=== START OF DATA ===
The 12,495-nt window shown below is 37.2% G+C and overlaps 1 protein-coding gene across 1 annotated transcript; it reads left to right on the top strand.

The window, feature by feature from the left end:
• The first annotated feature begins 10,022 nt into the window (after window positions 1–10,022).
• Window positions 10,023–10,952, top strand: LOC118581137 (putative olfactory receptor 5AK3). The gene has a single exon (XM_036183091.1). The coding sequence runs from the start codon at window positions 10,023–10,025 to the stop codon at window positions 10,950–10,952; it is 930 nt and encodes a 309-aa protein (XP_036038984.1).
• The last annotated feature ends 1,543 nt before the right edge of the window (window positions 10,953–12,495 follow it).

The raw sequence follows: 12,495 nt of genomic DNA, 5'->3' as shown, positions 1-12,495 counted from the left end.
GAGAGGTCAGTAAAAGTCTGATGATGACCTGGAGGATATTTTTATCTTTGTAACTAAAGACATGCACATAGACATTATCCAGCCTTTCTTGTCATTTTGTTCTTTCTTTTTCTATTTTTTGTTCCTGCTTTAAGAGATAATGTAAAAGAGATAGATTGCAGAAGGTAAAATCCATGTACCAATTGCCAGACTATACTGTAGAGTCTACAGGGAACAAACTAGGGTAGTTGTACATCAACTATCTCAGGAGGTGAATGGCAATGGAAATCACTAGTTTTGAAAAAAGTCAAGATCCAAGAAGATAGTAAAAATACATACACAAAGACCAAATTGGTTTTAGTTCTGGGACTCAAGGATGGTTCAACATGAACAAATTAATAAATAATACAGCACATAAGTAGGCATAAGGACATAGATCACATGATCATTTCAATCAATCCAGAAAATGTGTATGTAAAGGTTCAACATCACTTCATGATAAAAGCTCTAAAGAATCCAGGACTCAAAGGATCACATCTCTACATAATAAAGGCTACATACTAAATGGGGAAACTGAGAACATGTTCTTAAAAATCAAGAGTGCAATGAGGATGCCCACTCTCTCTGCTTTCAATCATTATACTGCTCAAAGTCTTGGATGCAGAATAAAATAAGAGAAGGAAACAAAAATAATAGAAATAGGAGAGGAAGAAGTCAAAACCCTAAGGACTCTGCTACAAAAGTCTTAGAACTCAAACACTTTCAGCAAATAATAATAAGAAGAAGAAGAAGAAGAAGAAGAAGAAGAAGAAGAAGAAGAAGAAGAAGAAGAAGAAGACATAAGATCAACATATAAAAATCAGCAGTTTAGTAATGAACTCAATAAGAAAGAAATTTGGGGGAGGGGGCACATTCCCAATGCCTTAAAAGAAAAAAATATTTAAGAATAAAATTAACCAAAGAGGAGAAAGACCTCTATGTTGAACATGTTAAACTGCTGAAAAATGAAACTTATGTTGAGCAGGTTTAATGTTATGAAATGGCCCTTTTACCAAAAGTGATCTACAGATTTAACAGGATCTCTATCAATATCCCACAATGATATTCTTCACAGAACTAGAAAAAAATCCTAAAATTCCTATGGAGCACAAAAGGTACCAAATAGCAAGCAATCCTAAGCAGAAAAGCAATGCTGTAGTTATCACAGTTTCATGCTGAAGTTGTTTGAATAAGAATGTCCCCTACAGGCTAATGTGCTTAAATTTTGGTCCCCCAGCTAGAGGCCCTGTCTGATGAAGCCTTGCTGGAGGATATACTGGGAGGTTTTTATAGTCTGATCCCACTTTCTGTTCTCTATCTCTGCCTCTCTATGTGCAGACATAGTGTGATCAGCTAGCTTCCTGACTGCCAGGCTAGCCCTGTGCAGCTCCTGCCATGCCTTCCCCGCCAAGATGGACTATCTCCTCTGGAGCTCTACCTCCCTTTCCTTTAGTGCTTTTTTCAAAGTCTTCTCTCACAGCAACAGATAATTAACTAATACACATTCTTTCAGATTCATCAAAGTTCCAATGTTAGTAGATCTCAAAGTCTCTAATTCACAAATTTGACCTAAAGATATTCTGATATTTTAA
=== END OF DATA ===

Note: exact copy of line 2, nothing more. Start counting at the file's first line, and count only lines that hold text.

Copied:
The window, feature by feature from the left end: